One notable example is the ASEAN Macroeconomic Research Office (AMRO), which is responsible for managing the region’s financial safety net under the Chiang Mai Initiative Multilateralization. Another good example comes from the ASEAN Infrastructure Fund, which provides a platform for public-private partnerships (PPPs) in investments required under the ASEAN Connectivity Masterplan21. Again, ASEAN has delegated responsibility for this fund to other experts – in this case, the management and administration of the fund is carried out by the Asian Development Bank on behalf of the ASEAN organization.

3. Shift from long-term blueprints to rolling three-year plans

At present, ASEAN invests considerable effort in developing a strong long-term vision for regional integration with documents such as the ASEAN Economic Community Blueprint 2025. Arguably, however, because the Fourth Industrial Revolution is characterized by rapid, non-linear change, plans such as these quickly become outdated. Under the Fourth Industrial Revolution it is advisable not to attempt to forecast the future because most forecasts are likely to be wrong. Rather, it is important to be agile and allow for course correction. ASEAN could, therefore, consider supporting its overarching goals with rolling three- year strategies that are revisited and revised frequently.

4. Ask the people: Democratize and decentralize

If ASEAN is truly to benefit from the widespread expertise in its societies, it should consider increasing its openness to their direct engagement in policy creation. The founding vision of ASEAN was to create an organization that is owned by the people of ASEAN and run for their benefit. The Fourth Industrial Revolution could help this vision to become reality.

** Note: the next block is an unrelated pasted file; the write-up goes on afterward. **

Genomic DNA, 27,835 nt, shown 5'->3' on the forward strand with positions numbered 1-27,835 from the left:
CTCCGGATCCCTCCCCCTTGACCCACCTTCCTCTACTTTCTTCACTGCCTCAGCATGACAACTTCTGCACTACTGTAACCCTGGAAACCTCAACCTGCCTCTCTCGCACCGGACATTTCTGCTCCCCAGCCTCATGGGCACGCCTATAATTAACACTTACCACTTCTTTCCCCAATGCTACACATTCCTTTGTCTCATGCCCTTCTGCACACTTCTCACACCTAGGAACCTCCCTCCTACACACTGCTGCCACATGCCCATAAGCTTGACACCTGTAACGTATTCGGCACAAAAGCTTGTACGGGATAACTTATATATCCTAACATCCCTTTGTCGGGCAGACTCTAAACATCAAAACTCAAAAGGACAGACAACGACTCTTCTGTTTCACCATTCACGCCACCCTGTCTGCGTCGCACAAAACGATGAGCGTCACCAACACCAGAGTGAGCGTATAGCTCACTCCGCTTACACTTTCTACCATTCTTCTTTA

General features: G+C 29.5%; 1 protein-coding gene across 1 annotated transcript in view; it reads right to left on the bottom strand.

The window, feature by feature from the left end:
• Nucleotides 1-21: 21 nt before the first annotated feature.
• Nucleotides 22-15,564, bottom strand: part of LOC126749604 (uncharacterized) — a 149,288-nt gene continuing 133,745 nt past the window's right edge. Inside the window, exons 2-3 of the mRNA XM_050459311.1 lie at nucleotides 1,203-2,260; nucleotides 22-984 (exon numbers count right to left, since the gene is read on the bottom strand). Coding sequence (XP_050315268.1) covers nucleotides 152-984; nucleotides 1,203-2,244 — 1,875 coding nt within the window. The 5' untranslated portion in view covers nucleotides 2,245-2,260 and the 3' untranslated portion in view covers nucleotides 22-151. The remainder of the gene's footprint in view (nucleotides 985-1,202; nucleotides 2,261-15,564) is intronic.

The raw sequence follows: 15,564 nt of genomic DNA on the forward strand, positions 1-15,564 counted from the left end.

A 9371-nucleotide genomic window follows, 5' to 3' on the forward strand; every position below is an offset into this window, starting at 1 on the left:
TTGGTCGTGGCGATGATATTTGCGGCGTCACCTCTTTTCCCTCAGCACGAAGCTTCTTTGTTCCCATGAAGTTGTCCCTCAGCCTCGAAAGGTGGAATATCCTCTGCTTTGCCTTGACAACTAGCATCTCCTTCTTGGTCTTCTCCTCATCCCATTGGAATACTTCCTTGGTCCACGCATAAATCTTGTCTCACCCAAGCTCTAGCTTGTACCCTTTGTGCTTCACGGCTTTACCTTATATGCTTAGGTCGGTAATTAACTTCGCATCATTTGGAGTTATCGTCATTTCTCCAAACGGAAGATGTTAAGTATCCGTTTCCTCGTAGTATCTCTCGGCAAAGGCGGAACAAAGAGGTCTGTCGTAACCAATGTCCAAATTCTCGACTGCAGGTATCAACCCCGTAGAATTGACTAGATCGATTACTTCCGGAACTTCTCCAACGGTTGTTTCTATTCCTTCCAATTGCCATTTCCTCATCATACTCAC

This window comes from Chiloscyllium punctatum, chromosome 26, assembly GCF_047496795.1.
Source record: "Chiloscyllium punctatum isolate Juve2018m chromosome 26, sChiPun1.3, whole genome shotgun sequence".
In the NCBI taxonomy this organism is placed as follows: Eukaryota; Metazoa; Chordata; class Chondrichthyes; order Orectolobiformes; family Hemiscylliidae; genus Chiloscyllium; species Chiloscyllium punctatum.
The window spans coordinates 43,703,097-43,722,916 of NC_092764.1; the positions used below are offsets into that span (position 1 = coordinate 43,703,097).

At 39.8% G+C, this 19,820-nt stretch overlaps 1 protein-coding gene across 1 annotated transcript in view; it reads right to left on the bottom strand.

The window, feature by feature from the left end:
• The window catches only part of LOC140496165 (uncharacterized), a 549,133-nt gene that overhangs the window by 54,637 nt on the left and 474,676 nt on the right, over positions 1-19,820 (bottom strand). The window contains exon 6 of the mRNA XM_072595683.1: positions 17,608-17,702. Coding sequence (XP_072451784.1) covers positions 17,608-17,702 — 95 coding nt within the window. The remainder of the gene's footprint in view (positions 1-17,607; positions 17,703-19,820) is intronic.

As internet and smartphone penetration deepens across ASEAN, there is substantial opportunity to make ASEAN policy formulation more inclusive. Dedicated portals could be established to gain direct feedback from citizens and experts. Policies could be debated in public. Ideas could be crowdsourced. By embracing new Fourth Industrial Revolution tools for public engagement, a more democratized and decentralized vision for the ASEAN organization could emerge.

5. Multi-country test beds

A pan-ASEAN platform could be established that would nurture multi-country regulatory experiments and cross- border innovation hubs. An initiative of this kind was set up in Europe in March 2017, called the European Platform of National Initiatives (EPNI). The goal of EPNI is to help European industries respond and stay abreast of the Fourth Industrial Revolution by linking national initiatives to create multi-country test beds and “sandboxes” where regulations can be tested in different regulatory contexts to help a rapid roll-out across the wider European Union. EPNI is multistakeholder in character, bringing together business leaders, regulators, academics and others to work collectively on crafting new regulatory approaches to digital technologies. Currently, 13 national initiatives have joined forces under the EPNI and the EU has earmarked €5 billion of investment to support the initiative, with significantly more investment expected to be raised from the private sector.